25 November, 2015

Mini Cheddar Cornbread Muffins


  • Unsalted butter, softened, or vegetable oil cooking spray, for tin
  • 1 cup flour
  • 1 cup coarse yellow cornmeal
  • 1/4 cup plus 2 tablespoons sugar
  • 1 1/2 teaspoons baking powder
  • 1/4 teaspoon baking soda
  • 1/4 teaspoon salt
  • 1 cup buttermilk
  • 1 large egg, lightly beaten
  • 1/4 cup safflower oil


  • Preheat oven to 375 degrees. Lightly butter a 12-cup mini-muffin tin or coat with cooking spray. Whisk together flour, cornmeal, sugar, baking powder, baking soda, and salt.
  • Combine buttermilk, egg, and oil. Stir buttermilk mixture into flour mixture until combined. If you want to add cheese, you can mix about a 1/4 cup or 1/2 cup of cheese into the batter.
  • Fill cups of muffin tin three-quarters full with 1 batch of batter. Sprinkle some cheese on top if you want!
  • Bake until tops are golden and a toothpick inserted into centers comes out clean, about 12 minutes. Transfer to a wire rack, and let cool for 5 minutes. Turn out muffins from tin. Repeat with remaining batter. Serve warm or at room temperature. Muffins can be stored at room temperature for up to 2 days.

From Martha Stewart's blog

09 February, 2015

The Train - A Short Story

Rhys took the train to and from work every day. He was always – mostly – on time (his winded pants while he flew into the doors as they closed behind him were still wins after all), and would sit in the same spot each day to people watch. He saw the same people every day, the woman painting her nails, the man eating his breakfast burrito, and the young student with his headphones up too loud.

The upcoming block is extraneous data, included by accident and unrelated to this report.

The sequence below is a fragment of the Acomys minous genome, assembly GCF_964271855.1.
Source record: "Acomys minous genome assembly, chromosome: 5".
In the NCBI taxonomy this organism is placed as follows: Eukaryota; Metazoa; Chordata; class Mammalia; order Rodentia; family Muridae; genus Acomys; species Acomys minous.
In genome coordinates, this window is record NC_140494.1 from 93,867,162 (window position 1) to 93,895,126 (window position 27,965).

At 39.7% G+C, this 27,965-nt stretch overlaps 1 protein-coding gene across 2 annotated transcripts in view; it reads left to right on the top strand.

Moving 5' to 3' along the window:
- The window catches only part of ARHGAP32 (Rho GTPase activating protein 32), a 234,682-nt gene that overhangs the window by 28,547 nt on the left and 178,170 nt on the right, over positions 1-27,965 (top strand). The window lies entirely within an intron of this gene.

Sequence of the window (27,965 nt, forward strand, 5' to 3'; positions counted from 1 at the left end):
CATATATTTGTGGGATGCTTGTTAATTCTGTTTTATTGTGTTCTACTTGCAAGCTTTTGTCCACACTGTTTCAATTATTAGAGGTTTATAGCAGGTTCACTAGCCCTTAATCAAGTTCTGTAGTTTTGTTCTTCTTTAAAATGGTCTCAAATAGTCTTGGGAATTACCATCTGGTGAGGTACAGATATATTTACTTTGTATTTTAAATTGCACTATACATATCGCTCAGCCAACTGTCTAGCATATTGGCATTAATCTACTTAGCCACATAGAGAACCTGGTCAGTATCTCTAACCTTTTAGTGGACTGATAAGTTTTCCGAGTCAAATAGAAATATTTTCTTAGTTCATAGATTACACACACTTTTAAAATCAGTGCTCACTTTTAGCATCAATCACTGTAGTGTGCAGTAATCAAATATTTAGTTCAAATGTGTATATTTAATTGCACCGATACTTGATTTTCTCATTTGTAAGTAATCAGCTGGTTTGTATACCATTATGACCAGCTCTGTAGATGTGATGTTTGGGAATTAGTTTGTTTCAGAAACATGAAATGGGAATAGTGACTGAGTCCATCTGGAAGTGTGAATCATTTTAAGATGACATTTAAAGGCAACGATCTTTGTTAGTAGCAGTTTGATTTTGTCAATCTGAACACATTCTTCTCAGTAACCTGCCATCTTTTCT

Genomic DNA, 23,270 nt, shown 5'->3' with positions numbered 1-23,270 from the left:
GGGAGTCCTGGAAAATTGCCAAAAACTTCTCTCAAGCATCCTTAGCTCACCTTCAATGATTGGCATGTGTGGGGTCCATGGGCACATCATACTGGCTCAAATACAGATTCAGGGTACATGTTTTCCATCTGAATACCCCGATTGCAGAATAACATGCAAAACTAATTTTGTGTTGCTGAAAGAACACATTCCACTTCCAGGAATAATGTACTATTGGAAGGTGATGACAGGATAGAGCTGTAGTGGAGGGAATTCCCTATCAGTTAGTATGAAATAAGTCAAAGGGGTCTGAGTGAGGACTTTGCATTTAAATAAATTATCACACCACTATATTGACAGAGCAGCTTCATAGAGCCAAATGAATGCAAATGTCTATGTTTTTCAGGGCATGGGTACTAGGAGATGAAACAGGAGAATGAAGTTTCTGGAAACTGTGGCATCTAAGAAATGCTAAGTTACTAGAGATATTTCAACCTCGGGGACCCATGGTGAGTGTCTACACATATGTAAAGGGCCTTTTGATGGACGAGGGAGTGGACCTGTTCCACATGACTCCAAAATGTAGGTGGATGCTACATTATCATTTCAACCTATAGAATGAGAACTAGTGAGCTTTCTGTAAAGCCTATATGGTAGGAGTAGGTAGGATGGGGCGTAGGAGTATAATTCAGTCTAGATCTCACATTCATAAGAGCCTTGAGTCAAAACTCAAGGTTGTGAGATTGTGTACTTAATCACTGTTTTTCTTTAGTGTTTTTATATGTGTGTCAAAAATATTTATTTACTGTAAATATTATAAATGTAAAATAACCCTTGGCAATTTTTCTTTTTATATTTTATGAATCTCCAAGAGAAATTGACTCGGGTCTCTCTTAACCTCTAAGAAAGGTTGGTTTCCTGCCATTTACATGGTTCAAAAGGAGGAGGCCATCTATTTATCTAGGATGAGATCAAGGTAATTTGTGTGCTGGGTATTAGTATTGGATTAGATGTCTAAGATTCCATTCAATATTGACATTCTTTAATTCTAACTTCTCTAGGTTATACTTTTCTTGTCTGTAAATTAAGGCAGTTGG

When getting into Toronto he would get off and merge into the other lines of animal herding queues to get off the platform and walk to work. He would pass the business man kissing his wife before parting ways, notice the man taking his conference call pretending he was in the office already (“Yes, Jenkins, there is some street noise from the window), and would say ‘thank you sir’ to the homeless man who held the door open for streams of drones as they waddled out the door and into their seemingly busy lives.

Rhys wasn’t any of those people. He didn’t have a family, or important calls to be on. He never made breakfast or clipped his fingernails or listened to music too loudly; some would call him acutely aware.

When Rhys finished his day, he packed up, said goodbye to the Secretary and the doorman, and trudged day after day to the train station. He was one of a thousand people who walked through the doors the ignored homeless man held (“Thank you sir”), waited in line to shuffle single file onto the platform with the man and his wife, and always saw the business man fiddling with his mic on his earphones.

He sat beside the lady who was picking her nails (her nails were yellow this week), the man with the empty breakfast containers, and the student who was somehow sound asleep with the music loud enough to sing along to.

It wasn’t an exciting life, but it was routine, and Rhys could appreciate that.

Friday was another normal day. After the morning commute Rhys spent his day having lunch by himself, and working on his notes for a meeting. His manager asked him to take over Paul’s project since Paul wasn’t doing that great a job, and he knew Rhys would agree – Rhys always agreed.

Rhys stayed a little later to finish the project so Nancy wouldn’t have to wait until Monday to file it (she was really nice and always saved a few French Vanilla K-Cups for Rhys). He signed heavily as he said goodbye to the Secretary and to the doorman. He wrapped his scarf tighter against his neck as the February air chilled his skin. The streets were a little emptier than usual (people probably left early on Fridays), and the usual bustle wasn’t outside the train station doors.

Rhys checked his watch but he was only 15m or so later. He shrugged and opened the main doors to make his way into the platform. He froze.

Blood covered the threadbare carpet of the station, and pooled at the bottom of the stairs. Rhys looked stone-faced (too shocked to react) at the bodies on the ground. Bodies lay where they fell.